Learn to adjust.
It’s a simple statement that isn’t always achievable, but senior Federico Barton has been doing it his entire tennis career.
Barton went from a player who won the bronze metal at the 2000 Mexican Olympic Games to a player who was struggling to find playing time with the USF tennis team. Then he went from a dominant clay court player to an effective hard court player.
Now he has to make the adjustment from college tennis to professional tennis.
Barton, a native of Acapulco, Mexico, plans to spend the summer traveling with the Mexican Davis Cup after playing in a few professional tournaments on his own. Two weeks after graduation, Barton is scheduled to play in a tournament in Venezuela.
“The coach of the Mexican Davis Cup team has already contacted me about playing,” Barton said. “I have a lot of desire to move up, and playing with a team will really help me get used to playing professionally.”
Former Bulls tennis player George Bastl is a teammate of Roger Federer on the Switzerland Davis Cup team. As a freshman in 1996, Bastl went 23-2 and was named Conference USA Player of the Year. As a junior, he transferred to the University of Southern California, but his play at USF earned him a place on the Conference USA All-Decade team.
Bastl doesn’t know Barton, but he still has some advice for the soon-to-be graduate.
“One challenge is that in college you only have to show up on the court. Everything is taking care of for you by your coach and staff,” Bastl said. “Once you are on your own you have to organize your practices, traveling and tournaments.
“Be prepared to have tough times on the circuit, but it is all worth it if you love what you are doing and what comes with it: the travels, hotels, defeats, victories.”
Barton is familiar with tough times as a player.
During his freshman year, he struggled to find playing time during the fall pre-season. He steadily improved and played at the team’s No. 5. By the end of the season, he had jumped all the way up to No. 2. This season Barton went undefeated in conference play at the No. 1 slot.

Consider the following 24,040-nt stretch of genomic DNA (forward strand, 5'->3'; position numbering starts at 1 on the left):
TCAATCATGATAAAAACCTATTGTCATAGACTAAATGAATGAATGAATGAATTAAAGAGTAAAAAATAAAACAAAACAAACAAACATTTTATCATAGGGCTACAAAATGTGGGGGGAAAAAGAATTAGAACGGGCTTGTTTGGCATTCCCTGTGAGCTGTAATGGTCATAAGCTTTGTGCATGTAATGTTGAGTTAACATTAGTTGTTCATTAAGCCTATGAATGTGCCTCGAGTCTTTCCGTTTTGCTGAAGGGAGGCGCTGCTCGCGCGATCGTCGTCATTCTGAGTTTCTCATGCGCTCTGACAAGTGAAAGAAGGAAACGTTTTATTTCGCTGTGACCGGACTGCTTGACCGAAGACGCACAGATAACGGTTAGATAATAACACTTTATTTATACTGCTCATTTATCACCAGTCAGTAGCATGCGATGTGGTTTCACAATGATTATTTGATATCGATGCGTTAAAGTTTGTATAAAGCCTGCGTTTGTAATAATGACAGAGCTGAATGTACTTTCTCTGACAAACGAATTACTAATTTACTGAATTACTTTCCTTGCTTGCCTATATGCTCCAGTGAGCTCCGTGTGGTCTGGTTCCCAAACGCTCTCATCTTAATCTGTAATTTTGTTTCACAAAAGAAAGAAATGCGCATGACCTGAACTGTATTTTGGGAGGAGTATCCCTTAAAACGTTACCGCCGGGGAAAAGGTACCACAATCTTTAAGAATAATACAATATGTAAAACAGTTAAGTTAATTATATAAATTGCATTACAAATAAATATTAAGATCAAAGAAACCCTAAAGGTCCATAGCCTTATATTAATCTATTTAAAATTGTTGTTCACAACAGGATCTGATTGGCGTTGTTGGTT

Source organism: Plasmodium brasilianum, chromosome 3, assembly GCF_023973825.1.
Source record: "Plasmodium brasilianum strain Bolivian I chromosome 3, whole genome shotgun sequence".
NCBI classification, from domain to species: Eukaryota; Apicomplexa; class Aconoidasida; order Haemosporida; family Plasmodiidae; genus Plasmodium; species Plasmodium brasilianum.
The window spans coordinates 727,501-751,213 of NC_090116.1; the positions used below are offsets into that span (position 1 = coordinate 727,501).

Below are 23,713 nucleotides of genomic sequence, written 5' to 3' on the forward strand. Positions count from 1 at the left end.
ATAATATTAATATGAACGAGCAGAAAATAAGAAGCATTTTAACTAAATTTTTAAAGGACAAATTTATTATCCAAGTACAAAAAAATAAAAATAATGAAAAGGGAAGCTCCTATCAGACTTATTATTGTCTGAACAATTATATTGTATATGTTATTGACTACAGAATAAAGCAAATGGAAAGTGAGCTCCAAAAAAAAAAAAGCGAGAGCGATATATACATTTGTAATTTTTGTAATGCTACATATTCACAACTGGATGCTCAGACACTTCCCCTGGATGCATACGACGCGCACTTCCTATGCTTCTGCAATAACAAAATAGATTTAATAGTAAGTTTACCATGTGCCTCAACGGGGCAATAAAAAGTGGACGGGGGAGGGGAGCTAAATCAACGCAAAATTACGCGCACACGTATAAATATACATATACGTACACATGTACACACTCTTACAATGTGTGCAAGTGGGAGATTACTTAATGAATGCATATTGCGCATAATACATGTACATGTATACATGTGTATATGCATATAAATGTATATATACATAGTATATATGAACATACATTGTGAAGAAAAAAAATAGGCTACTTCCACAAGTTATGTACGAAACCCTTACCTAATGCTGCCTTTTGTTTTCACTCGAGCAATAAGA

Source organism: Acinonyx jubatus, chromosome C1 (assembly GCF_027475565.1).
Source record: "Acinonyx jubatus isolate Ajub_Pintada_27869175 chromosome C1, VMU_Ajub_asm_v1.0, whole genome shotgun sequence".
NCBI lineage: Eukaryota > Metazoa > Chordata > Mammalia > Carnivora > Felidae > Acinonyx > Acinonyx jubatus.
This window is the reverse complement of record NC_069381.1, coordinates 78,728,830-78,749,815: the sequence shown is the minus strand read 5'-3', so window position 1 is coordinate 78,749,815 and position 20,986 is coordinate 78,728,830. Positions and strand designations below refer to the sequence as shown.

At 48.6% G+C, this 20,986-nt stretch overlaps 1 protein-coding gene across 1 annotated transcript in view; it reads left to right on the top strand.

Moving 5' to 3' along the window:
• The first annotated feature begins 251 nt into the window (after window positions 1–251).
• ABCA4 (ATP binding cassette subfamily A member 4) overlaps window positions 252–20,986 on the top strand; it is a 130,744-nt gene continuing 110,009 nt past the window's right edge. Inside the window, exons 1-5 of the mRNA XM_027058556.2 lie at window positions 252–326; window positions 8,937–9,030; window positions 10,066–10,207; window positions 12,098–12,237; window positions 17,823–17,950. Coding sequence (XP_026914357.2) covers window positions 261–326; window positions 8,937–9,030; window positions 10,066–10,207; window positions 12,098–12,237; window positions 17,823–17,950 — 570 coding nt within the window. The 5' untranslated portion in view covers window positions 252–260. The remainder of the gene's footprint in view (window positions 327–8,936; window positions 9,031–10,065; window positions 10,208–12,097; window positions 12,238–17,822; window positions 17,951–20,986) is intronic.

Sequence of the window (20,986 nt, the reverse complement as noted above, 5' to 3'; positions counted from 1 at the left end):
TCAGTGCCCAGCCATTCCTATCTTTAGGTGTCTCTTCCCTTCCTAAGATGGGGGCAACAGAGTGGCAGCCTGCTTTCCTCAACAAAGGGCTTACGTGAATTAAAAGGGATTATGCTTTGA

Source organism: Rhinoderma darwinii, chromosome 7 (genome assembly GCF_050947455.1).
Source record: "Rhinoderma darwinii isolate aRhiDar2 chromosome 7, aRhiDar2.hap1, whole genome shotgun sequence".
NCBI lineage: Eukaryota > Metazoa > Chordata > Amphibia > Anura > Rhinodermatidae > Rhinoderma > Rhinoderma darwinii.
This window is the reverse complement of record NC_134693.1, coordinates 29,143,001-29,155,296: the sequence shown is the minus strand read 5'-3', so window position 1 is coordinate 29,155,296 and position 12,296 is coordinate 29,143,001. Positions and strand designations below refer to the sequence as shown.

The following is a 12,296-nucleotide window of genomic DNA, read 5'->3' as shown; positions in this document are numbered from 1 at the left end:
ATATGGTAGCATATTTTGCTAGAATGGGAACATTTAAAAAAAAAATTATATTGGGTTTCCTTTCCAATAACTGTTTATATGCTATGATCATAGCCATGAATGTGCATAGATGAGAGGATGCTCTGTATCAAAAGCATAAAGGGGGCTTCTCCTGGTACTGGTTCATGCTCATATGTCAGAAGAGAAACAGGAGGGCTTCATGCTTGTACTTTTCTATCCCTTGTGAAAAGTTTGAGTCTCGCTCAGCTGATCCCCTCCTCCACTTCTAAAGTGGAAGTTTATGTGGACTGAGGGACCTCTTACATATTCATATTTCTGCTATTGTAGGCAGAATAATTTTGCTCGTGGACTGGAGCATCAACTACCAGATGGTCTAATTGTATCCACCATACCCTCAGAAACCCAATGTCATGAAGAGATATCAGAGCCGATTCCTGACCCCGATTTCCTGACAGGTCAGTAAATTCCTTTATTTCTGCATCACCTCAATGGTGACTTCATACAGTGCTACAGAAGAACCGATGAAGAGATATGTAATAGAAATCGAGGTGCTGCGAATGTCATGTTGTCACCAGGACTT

“We had a deep team during (Barton’s) freshman year,” coach Don Barr said. “He became more aggressive and started looking to make plays instead of waiting for his opponent to make a mistake.”
During his four-year career at USF, Barton posted a record of 47-39. Bastl felt that having four years of college tennis experience is an advantage before turning professional.
“(Playing four years of college tennis) developed my game and also it helped me make my mind on what I really wanted to do, become a professional tennis player,” Bastl said.
“I’ve been able to develop new techniques and learned how to keep in the game mentally,” he said. “I’m lucky to grow up in (USF’s) tennis program and the four years with coach Barr helped me know what to expect as a professional.”
Now comes the tough adjustment.
Unlike other sports, a professional tennis player is essentially on their own. There is no team to travel with, no agents advising a player what tournaments to play in and no one to blame for failure.
“The biggest adjustment is the level of competition,” Bastl said. “The players are stronger (and) hungrier on the pro circuit. It is eat or be eaten.”
Standing at 5-foot-9, Barton is the shortest player on the Bulls roster, but has made up for his height disadvantage with his hustle on the court.
“My game is focused on being quick on the court,” Barton said. “There have been other players like Jim Courier who were my size, and he’s one of the top 10 players of all time. So you just have to work with what you have.”
Coach Barr feels that Barton’s work ethic and the opportunity to play on clay courts will help him become a successful professional.
“We’ve had some really good tennis players come through USF, but I don’t think we’ve seen the best of Freddy,” Barr said. “His speed is more suited for the clay courts and that’s where I expect him to have his greatest success.”